Hopeless Romantic

by Kelli Lage (May 2024)

Man and Woman —Emil Nolde, 1938-45




Blue of my sin and red of your winter coated end.
I learn to traipse through purple of God’s end.

Body of a lampstand.
Hair of split ends.

Back throated prayer bathed in wine.
Townspeople watching, backbend.

Blood dyed hands.
She’s seen it before, speed dialing the reverend.

Split open every tree fallen nut.
See if their wombs of limbs extend.

Each sidewalk crack unveils realities—
if you see me in one, call me a friend.

Hopeless Romantic

My husband is a hopeless romantic.
I let him believe reality television couples never break up.
That life is something that can be full of
grass clippings, and wings, as much as people he’d never
know how to talk with, sift through forests with,
cultivate fields with,
finding love, despite not knowing
the harvest of it all.

My husband sees the sunrise, believes my fingers are magic,
and begs me to take a photograph,
with a camera who scores lucky shots.

My husband believes love lives in each stranger,
even if it doesn’t.
I tell him what he sees is beautiful.
Ask if I can try on his glass,
but I am all that is but blurred
and uneven and cynical.

My husband is a hopeless romantic.
I never tell him of broken chords,
only song, no matter how distant.

Right Now

As if vanilla stinging my cheeks could ever lose its charm.

My body, still mine / still the skin and flesh that grew
through scuffed knees, placing the six on the birthday calendar,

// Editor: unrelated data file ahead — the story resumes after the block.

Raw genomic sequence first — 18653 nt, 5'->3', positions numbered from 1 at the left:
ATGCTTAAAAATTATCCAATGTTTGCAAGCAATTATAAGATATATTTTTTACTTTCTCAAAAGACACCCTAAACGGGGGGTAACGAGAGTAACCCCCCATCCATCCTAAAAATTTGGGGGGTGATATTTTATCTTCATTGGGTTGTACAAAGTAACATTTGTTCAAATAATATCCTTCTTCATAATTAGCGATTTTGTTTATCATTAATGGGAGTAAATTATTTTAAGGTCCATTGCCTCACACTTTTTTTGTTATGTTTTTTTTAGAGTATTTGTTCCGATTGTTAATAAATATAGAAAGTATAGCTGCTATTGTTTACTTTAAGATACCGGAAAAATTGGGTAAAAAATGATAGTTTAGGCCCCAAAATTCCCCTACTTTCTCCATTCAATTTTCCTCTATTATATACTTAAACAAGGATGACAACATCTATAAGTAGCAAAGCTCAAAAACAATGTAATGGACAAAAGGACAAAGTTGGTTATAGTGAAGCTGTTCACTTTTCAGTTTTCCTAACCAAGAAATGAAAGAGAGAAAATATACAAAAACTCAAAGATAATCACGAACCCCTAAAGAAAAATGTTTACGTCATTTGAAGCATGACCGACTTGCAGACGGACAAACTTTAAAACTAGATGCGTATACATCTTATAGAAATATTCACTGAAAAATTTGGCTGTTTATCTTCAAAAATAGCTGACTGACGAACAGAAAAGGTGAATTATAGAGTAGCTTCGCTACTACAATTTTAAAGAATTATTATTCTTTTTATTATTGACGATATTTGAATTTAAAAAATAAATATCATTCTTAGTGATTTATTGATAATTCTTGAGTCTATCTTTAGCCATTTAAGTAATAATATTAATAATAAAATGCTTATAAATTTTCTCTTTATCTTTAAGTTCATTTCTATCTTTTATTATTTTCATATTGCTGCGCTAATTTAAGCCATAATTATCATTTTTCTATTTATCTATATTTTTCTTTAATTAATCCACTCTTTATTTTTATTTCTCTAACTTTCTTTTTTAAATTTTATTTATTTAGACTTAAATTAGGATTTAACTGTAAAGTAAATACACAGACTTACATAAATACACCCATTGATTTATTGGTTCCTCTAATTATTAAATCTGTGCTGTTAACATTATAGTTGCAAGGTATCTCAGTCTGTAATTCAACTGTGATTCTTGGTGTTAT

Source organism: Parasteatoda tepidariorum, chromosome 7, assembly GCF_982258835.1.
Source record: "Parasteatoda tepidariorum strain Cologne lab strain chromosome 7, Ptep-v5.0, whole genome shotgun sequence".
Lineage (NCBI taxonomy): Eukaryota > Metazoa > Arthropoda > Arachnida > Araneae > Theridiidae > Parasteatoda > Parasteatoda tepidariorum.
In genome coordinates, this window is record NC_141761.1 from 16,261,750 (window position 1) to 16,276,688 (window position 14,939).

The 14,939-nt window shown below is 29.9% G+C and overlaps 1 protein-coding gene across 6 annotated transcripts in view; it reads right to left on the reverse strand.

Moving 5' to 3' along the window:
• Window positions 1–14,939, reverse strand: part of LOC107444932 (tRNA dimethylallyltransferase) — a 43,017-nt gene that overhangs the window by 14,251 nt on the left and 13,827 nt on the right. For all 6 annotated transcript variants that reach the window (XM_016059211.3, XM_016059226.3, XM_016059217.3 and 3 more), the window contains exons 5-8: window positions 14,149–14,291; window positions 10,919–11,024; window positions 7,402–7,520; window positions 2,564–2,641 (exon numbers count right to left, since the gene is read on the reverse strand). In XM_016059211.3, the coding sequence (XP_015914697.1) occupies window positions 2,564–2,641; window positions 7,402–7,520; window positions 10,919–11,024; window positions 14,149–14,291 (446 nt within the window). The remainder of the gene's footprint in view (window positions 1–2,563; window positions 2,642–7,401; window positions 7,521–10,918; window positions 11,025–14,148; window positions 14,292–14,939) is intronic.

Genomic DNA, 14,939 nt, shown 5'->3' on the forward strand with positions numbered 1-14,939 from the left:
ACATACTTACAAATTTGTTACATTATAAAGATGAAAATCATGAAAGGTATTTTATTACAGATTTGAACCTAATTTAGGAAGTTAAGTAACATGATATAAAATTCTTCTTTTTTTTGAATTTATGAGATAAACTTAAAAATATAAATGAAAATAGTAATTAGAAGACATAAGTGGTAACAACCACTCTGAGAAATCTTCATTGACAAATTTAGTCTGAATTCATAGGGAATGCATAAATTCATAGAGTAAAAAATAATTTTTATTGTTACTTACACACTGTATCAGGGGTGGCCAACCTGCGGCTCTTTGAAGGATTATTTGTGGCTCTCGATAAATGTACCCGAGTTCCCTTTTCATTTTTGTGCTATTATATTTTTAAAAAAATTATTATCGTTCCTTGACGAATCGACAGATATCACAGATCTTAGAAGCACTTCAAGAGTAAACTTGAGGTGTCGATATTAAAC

and hot salsa induced vomit.

The sun is playing with the trees as if
for the picturesque of the fleeting,
always giving us something to pine

I’m grate for unidentifiable bodies of scents
that shock my system
into another time.

Trucks slow down on our road,
or speed up,
I’ll never understand the rev and fall
of an engine.
Their pace skips as if to see, as if to know.
It’s always him
Coming home.

Always Here

What is it that keeps driving me to look at the water?
To hope I see something in my grandma’s window?
All is still. But I wait for the rustle, the shadow, the spark.
Nothing but a dusty old attic.
Who do I want to hear me when I can’t say, “I grew up here?”
I see a small girl on a trike.
She’s heading back up the driveway.
So her expression is free for me to fill in.
My instinct is to cry.
But I want to live in the cry, the inward hunch of my chest,
not the moment after a cry.
We can all believe the light in the leaves is just for us,
can’t we?
I’m the only one with my head looking North.


Table of Contents


Kelli Lage is an assistant poetry editor at Bracken Magazine and is a Best of the Net and Pushcart nominated poet. She is the author of Early Cuts, I’m Glad We Did This, and Harvest is a Chapel. Lage’s work has appeared in Stanchion Zine, Maudlin House, The Lumiere Review, Welter Journal, and elsewhere. Her website is here.


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